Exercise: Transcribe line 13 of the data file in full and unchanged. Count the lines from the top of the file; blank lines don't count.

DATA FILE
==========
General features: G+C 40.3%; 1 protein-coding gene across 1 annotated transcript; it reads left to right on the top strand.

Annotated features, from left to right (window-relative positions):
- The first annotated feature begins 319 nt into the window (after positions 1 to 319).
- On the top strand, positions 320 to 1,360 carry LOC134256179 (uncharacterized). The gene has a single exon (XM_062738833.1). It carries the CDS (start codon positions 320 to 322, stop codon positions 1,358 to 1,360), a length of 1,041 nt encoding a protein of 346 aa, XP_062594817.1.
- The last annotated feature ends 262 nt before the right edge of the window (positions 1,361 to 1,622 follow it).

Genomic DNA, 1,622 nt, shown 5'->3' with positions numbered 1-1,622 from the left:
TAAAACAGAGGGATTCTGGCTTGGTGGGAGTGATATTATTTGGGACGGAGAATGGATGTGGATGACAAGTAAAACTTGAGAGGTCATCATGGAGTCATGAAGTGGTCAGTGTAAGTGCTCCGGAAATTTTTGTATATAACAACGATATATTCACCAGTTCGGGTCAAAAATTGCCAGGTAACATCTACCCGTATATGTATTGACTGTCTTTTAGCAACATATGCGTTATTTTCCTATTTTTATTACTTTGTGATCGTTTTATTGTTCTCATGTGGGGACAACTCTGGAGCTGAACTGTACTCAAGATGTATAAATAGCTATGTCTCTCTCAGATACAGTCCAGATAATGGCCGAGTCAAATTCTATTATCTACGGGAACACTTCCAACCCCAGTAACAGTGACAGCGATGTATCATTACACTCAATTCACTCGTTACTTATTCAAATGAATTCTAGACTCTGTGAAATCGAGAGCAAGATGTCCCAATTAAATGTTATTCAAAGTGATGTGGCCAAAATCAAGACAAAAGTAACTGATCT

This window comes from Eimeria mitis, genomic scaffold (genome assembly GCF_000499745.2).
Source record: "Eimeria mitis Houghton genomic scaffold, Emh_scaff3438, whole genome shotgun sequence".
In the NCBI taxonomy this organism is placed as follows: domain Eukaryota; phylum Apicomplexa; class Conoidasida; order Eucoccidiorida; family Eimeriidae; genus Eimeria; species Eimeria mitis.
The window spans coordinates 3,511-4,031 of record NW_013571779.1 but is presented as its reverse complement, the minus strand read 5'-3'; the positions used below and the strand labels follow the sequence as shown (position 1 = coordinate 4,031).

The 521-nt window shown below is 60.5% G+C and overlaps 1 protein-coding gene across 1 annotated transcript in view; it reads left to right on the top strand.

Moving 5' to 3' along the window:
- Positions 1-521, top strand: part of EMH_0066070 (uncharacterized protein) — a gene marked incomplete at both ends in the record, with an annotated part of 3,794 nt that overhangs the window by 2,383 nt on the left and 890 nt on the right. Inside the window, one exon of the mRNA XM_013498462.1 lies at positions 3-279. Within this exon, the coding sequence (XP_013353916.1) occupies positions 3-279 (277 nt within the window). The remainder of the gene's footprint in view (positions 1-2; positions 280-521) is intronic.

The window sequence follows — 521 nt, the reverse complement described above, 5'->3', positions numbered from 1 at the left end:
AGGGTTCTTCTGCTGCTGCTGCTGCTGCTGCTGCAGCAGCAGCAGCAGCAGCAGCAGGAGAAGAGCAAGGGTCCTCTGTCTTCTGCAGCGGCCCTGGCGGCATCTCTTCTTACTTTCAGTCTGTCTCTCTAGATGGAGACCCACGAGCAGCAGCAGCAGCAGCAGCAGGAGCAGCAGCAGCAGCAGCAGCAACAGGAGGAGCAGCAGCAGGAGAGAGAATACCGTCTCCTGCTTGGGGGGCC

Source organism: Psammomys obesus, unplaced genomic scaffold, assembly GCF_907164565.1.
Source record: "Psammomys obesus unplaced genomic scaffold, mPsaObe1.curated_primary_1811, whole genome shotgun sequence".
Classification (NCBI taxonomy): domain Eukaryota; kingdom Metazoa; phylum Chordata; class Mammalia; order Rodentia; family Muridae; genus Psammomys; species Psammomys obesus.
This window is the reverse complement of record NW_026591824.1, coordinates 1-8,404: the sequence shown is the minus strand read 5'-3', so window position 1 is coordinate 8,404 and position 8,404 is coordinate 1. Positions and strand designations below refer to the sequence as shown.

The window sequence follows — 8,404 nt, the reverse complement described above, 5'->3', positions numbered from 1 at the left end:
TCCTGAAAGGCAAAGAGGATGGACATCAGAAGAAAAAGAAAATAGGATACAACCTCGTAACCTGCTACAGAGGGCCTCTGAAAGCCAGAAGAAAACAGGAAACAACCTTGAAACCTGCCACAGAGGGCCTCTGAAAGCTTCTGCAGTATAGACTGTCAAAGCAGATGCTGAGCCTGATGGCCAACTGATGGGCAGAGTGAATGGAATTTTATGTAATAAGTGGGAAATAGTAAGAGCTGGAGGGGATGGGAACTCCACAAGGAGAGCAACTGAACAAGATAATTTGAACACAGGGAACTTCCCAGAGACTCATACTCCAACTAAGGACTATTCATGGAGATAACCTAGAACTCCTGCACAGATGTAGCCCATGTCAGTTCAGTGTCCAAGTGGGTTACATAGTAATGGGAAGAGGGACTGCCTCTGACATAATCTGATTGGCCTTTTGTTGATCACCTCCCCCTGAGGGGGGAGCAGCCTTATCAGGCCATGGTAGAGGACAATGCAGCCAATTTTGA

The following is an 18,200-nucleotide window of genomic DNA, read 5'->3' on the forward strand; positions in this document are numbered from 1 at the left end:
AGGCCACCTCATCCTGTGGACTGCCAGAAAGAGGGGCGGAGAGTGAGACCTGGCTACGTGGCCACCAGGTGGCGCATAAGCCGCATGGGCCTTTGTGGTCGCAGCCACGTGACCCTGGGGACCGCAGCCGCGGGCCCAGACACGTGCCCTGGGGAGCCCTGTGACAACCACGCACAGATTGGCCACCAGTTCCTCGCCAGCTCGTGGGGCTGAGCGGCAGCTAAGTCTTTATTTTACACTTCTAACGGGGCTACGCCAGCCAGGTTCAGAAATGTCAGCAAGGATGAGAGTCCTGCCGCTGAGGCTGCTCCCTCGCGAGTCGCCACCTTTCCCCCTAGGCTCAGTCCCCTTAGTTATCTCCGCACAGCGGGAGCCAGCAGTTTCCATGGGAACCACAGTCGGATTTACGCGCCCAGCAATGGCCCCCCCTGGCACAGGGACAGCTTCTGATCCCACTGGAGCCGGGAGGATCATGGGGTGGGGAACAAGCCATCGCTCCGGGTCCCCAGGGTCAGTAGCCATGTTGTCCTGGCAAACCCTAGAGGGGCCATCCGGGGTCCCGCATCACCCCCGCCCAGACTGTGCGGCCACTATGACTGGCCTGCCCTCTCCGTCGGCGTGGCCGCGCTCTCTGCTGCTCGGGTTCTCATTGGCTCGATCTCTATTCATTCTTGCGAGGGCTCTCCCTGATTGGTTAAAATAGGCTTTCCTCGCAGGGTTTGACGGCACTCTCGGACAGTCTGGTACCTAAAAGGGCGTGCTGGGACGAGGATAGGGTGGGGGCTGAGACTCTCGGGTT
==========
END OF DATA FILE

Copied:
Moving 5' to 3' along the window: